The patient reported as scheduled and the recovery process was explained to her. According to the patient, the restored implant had been in function for approximately 6 months when she reported crown looseness. As it was difficult for the general office to ascertain the exact cause of the problem, she lived with the loose crown for another two months prior to the referral to my office. It is unclear if the crown was ground off leaving the abutment screw intact or if it fractured away from the screw.
One carpule of Septocaine was infiltrated and a small amount of excess tissue overgrowth was removed to expose the top of the implant and abutment screw. It was immediately apparent this was a fractured zirconia abutment as visualized in the preoperative microscope photograph. In this case, the abutment distraction tools will not work as it is impossible to tap threads into the zirconia. Therefore, the only course of action would be to: 1. use the floating abutment screw to distract the retained conus as the through bore is smaller than the thread basket or: 2. Clear the through bore and either “wobble” the abutment out or carefully grinds it out using microscope assistance. As this is the first Ankylos case I have seen with an intact abutment screw, the idea of using it for distraction was a clinical thought during the appointment when the wobbling tool was unsuccessful. Potentially it could be a quick solution to distract the conus fragment if the screw would stay intact under the distraction force, which is somewhat doubtful. As prototype tooling was not available to test this random idea and the wobbling tool was ineffective, a total grind out was initiated. Using constant microscope vision, the conus walls were thinned with a round course diamond until the walls had paper thin sections. Next using a modified small root tip pick and mallet, the thin zirconia sections were fractured and removed from the implant walls. Once the conus was cleared, the indexing zirconia and screw fragment was addressed. To unlock the combination of zirconia and screw fragment the screw was reduced down further with a surgical length 56 high speed bur again using microscope guidance. Once the screw shaft was clear, the zirconia was in fractured and removed. The screw fragment now became mobile and easily delivered using a surgical length ¼ round bur on the OD of the screw shaft. The implant was confirmed to be clear and an Ankylos healing abutment was placed finger tight. The total office time for completion was 2 hours. Following the procedure, a short discussion was completed with the patient showing her the photos and explaining the new abutment should be titanium for additional strength hopefully to avoid a repeat failure in this site. The patient was very pleased with the outcome.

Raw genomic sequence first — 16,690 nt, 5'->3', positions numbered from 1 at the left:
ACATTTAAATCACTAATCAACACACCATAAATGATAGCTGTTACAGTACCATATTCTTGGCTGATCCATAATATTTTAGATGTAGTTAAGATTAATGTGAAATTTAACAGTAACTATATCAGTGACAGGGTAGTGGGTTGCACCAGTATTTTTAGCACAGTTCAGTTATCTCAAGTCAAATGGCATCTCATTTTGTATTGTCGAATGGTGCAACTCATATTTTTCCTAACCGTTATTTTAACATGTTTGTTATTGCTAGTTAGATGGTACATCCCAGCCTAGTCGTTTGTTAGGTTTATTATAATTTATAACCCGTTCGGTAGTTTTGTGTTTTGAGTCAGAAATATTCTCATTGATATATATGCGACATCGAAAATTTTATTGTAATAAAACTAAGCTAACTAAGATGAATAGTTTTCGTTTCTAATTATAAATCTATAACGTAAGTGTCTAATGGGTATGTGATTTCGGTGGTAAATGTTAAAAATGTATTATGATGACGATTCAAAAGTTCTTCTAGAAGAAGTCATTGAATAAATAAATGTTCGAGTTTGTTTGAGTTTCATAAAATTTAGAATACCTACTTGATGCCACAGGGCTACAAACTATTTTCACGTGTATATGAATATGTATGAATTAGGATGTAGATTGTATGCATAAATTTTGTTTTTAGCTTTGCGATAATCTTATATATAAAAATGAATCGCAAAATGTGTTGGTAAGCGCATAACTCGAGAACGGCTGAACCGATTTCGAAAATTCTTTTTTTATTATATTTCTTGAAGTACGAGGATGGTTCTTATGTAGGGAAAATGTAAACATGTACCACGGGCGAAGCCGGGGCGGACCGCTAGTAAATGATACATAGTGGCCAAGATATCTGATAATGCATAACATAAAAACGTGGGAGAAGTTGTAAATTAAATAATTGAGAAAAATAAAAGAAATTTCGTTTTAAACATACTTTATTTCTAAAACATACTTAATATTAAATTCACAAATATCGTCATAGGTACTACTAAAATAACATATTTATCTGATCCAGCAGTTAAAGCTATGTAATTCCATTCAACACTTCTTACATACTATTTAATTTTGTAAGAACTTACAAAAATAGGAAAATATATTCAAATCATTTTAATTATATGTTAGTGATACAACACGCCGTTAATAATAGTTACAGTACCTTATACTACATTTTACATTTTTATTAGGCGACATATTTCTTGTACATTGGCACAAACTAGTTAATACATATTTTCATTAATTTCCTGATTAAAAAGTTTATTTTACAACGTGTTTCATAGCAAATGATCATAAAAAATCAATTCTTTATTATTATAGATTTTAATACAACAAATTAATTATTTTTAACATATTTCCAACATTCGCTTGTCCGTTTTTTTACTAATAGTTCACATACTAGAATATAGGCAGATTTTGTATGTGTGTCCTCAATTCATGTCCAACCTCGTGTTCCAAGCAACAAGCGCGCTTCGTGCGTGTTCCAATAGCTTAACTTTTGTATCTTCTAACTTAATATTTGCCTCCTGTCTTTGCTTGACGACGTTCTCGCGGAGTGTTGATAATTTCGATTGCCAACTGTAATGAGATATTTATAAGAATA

06-10-2022 Dr. Charles A. Mastrovich